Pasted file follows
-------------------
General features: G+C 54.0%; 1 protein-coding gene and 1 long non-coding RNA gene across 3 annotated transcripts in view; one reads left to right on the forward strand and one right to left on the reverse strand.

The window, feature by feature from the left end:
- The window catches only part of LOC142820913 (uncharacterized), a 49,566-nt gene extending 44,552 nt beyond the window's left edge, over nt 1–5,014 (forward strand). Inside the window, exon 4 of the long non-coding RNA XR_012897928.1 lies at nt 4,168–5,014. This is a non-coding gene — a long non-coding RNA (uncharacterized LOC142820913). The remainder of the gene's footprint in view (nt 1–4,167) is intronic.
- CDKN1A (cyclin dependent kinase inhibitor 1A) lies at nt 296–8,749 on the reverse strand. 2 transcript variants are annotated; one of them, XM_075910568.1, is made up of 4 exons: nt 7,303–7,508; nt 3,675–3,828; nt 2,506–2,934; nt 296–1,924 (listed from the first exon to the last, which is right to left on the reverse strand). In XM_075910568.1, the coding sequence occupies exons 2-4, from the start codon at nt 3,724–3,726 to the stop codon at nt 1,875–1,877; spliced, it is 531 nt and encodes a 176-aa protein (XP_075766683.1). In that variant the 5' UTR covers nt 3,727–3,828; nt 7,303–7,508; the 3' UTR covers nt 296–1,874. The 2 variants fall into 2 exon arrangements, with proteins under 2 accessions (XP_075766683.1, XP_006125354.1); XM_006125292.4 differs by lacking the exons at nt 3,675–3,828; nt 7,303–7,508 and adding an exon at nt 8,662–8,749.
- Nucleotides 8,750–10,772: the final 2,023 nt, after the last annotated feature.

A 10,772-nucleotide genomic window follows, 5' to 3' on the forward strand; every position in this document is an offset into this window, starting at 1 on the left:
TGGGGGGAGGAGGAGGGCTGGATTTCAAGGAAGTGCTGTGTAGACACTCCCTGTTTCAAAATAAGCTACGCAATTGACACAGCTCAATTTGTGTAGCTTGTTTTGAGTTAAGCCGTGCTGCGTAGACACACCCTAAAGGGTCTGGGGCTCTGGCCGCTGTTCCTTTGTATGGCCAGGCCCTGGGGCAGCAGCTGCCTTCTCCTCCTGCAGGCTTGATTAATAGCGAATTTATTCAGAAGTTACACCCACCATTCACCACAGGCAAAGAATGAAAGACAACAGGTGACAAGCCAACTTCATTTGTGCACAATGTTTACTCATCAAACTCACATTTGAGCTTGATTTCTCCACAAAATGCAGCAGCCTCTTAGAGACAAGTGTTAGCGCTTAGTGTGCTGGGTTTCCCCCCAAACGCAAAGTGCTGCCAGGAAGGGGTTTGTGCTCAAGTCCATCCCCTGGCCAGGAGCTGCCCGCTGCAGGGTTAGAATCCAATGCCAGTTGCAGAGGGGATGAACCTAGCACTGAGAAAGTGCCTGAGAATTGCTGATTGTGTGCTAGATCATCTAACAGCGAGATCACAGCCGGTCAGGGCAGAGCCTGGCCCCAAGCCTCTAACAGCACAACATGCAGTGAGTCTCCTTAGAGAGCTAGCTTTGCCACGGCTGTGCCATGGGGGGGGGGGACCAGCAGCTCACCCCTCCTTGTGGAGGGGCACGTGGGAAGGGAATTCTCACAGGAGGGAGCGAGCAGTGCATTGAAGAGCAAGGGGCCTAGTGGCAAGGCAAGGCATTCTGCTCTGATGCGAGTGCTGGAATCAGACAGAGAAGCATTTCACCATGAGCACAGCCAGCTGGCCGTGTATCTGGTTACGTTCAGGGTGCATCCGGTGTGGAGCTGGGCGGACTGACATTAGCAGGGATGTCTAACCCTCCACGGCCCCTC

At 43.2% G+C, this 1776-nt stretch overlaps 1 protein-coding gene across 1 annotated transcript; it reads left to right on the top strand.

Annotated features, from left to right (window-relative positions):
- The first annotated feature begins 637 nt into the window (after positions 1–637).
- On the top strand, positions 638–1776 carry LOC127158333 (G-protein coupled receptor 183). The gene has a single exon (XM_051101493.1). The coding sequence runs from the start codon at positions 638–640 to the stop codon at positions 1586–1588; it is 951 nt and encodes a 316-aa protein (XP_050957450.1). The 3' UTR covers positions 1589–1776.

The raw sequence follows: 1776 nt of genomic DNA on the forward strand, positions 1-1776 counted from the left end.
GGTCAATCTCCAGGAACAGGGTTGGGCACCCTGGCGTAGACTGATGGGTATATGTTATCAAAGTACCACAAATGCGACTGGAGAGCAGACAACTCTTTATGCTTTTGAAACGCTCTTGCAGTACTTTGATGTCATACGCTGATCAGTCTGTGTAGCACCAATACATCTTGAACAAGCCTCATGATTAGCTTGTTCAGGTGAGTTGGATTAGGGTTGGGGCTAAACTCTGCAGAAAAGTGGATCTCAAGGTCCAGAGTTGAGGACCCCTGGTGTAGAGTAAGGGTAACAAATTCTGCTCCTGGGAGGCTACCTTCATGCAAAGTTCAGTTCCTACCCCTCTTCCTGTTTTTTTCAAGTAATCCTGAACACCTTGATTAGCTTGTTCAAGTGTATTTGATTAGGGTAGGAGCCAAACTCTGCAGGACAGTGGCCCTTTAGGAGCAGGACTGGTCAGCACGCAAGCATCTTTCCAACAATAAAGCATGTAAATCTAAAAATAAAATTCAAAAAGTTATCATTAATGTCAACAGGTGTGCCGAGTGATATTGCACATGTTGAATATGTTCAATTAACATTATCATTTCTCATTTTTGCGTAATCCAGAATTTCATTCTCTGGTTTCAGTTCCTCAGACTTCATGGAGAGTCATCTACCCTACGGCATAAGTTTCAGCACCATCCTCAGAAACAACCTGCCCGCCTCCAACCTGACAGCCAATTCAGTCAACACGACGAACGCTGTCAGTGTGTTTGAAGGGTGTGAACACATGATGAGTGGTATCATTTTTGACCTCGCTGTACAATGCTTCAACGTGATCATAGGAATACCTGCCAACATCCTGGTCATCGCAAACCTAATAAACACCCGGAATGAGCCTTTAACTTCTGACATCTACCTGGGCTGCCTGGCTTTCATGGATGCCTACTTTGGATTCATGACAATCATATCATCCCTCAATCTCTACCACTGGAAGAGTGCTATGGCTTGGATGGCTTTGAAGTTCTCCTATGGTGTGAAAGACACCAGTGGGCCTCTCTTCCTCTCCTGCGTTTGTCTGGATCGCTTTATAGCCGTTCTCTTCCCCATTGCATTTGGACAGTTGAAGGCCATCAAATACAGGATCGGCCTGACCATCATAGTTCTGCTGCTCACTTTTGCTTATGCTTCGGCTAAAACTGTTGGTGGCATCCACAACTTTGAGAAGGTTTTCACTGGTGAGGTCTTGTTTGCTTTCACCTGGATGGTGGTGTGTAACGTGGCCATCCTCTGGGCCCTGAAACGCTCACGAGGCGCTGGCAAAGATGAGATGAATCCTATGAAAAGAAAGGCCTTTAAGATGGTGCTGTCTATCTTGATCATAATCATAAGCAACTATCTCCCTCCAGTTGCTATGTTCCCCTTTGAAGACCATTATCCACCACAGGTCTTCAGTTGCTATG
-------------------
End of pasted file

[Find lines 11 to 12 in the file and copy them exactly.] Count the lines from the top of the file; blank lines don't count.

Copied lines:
- On the top strand, positions 638–1776 carry LOC127158333 (G-protein coupled receptor 183). The gene has a single exon (XM_051101493.1). The coding sequence runs from the start codon at positions 638–640 to the stop codon at positions 1586–1588; it is 951 nt and encodes a 316-aa protein (XP_050957450.1). The 3' UTR covers positions 1589–1776.

The raw sequence follows: 1776 nt of genomic DNA on the forward strand, positions 1-1776 counted from the left end.